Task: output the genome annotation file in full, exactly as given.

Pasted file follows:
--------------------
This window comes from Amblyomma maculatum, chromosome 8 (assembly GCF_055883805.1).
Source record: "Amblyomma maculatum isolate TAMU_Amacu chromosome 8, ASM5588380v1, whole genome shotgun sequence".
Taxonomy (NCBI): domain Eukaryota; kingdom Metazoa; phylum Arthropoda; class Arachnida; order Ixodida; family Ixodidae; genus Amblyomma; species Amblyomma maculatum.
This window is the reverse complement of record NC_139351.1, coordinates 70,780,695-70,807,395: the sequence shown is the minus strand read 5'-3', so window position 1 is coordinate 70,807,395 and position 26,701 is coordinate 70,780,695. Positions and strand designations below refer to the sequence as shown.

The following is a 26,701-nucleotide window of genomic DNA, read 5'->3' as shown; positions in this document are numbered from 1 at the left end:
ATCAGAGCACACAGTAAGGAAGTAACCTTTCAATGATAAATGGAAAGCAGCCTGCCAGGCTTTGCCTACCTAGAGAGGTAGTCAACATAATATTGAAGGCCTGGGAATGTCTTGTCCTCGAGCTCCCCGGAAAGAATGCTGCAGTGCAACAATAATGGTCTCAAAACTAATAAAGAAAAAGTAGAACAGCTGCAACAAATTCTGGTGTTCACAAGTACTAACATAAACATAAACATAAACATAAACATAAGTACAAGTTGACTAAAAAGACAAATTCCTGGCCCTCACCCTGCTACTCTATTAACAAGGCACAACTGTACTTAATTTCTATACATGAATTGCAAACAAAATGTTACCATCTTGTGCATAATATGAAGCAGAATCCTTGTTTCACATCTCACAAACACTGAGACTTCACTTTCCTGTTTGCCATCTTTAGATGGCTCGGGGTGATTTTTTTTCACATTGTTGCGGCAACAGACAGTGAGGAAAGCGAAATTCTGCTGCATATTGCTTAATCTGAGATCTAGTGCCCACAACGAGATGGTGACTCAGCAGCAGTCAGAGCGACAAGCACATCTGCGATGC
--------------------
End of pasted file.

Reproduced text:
This window comes from Amblyomma maculatum, chromosome 8 (assembly GCF_055883805.1).
Source record: "Amblyomma maculatum isolate TAMU_Amacu chromosome 8, ASM5588380v1, whole genome shotgun sequence".
Taxonomy (NCBI): domain Eukaryota; kingdom Metazoa; phylum Arthropoda; class Arachnida; order Ixodida; family Ixodidae; genus Amblyomma; species Amblyomma maculatum.
This window is the reverse complement of record NC_139351.1, coordinates 70,780,695-70,807,395: the sequence shown is the minus strand read 5'-3', so window position 1 is coordinate 70,807,395 and position 26,701 is coordinate 70,780,695. Positions and strand designations below refer to the sequence as shown.

The following is a 26,701-nucleotide window of genomic DNA, read 5'->3' as shown; positions in this document are numbered from 1 at the left end:
ATCAGAGCACACAGTAAGGAAGTAACCTTTCAATGATAAATGGAAAGCAGCCTGCCAGGCTTTGCCTACCTAGAGAGGTAGTCAACATAATATTGAAGGCCTGGGAATGTCTTGTCCTCGAGCTCCCCGGAAAGAATGCTGCAGTGCAACAATAATGGTCTCAAAACTAATAAAGAAAAAGTAGAACAGCTGCAACAAATTCTGGTGTTCACAAGTACTAACATAAACATAAACATAAACATAAACATAAGTACAAGTTGACTAAAAAGACAAATTCCTGGCCCTCACCCTGCTACTCTATTAACAAGGCACAACTGTACTTAATTTCTATACATGAATTGCAAACAAAATGTTACCATCTTGTGCATAATATGAAGCAGAATCCTTGTTTCACATCTCACAAACACTGAGACTTCACTTTCCTGTTTGCCATCTTTAGATGGCTCGGGGTGATTTTTTTTCACATTGTTGCGGCAACAGACAGTGAGGAAAGCGAAATTCTGCTGCATATTGCTTAATCTGAGATCTAGTGCCCACAACGAGATGGTGACTCAGCAGCAGTCAGAGCGACAAGCACATCTGCGATGC